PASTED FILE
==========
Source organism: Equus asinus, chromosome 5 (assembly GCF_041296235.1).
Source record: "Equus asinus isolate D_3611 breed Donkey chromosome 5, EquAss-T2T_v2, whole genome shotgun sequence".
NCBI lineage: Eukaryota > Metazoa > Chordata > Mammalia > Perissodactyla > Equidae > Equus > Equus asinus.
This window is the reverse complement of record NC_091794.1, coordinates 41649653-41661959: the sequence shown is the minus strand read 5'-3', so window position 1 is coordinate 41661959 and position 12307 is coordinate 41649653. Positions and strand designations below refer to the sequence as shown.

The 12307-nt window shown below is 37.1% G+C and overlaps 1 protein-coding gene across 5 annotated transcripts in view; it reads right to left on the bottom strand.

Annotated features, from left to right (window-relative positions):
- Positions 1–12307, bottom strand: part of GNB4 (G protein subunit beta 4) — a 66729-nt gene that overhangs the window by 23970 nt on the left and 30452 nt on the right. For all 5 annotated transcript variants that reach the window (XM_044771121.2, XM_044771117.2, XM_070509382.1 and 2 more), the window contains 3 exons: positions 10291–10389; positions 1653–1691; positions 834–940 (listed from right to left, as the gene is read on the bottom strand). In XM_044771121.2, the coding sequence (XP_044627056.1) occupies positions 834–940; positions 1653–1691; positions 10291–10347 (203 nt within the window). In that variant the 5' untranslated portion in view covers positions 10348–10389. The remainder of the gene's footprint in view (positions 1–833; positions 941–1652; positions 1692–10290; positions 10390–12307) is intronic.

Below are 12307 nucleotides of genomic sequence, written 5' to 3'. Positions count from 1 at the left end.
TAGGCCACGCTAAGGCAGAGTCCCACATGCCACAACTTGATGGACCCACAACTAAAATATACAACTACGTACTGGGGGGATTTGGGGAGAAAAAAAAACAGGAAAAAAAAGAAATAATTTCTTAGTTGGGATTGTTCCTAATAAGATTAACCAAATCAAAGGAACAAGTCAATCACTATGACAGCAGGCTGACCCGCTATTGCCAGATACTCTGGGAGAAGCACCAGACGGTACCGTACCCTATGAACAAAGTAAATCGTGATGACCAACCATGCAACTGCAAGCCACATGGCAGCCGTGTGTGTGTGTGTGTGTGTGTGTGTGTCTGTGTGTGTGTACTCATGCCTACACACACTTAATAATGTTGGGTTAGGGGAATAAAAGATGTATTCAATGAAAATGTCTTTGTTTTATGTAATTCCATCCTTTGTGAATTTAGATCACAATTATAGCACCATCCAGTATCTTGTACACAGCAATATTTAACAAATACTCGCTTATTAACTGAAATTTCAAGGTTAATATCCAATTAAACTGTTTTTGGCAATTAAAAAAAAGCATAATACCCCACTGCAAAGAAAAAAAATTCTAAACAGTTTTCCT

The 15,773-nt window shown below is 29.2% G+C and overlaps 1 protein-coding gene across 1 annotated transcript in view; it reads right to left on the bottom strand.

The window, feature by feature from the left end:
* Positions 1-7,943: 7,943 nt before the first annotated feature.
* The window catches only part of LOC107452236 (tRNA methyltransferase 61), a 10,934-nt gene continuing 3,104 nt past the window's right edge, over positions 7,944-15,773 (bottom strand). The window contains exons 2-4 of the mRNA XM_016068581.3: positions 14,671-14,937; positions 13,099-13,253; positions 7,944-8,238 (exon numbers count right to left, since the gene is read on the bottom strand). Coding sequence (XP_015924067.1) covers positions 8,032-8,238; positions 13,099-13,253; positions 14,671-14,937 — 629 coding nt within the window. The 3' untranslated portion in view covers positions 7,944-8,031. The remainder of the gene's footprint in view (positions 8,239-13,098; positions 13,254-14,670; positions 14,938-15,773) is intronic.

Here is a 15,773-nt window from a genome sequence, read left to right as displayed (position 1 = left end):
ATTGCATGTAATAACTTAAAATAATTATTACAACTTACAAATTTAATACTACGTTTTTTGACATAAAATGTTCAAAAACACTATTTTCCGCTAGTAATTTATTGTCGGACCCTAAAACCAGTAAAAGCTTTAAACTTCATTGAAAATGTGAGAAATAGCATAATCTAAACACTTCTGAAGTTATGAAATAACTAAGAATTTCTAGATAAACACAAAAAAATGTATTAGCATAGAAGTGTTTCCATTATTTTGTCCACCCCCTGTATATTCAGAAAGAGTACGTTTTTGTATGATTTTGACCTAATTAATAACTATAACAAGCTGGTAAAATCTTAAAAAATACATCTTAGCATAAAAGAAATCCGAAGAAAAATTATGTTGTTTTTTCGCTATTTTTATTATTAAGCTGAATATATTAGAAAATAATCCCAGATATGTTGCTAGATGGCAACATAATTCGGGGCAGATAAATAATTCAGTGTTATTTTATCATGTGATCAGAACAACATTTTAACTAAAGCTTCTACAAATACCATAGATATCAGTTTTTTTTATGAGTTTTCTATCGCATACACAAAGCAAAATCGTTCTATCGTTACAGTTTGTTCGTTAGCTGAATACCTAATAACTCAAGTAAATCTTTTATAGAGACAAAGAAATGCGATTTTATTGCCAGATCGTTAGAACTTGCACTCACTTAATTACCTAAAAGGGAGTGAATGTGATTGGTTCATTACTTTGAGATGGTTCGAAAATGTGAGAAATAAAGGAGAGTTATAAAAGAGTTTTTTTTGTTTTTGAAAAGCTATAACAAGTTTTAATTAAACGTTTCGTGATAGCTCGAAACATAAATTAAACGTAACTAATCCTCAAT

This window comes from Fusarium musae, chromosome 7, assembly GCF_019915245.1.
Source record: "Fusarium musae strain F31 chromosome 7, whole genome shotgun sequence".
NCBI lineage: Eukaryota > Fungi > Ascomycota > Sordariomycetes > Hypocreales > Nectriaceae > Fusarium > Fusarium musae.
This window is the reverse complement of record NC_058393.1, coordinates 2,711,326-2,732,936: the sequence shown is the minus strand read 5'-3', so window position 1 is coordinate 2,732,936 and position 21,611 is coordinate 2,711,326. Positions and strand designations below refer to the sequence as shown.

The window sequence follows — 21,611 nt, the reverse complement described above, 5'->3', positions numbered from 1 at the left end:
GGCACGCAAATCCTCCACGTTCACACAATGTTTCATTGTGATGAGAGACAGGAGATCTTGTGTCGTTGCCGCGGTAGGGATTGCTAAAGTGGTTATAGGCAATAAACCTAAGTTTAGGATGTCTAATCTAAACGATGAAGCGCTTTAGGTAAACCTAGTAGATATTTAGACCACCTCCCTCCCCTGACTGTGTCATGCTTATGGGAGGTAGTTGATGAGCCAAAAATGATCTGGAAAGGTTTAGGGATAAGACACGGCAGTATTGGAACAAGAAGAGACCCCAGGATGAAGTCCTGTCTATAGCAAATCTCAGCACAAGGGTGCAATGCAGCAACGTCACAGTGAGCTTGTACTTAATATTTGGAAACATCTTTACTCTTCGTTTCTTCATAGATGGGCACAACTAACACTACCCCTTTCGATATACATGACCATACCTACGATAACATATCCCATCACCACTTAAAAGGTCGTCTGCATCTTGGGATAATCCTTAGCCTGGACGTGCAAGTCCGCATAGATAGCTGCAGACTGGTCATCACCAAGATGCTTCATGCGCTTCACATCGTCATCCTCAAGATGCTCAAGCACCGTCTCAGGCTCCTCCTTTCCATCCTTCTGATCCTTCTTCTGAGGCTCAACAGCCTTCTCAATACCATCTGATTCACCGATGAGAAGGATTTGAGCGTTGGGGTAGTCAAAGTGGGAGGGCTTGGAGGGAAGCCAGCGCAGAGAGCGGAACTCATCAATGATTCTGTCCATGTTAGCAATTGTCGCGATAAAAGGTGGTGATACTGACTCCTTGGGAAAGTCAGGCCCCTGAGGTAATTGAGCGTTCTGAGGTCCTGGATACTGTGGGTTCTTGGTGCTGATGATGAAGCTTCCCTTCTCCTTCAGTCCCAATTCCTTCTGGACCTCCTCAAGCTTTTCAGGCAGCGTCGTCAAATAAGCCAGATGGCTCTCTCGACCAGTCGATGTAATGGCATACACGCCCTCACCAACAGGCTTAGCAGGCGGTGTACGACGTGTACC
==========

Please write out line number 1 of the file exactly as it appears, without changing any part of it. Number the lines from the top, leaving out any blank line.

Source organism: Equus asinus, chromosome 5 (assembly GCF_041296235.1).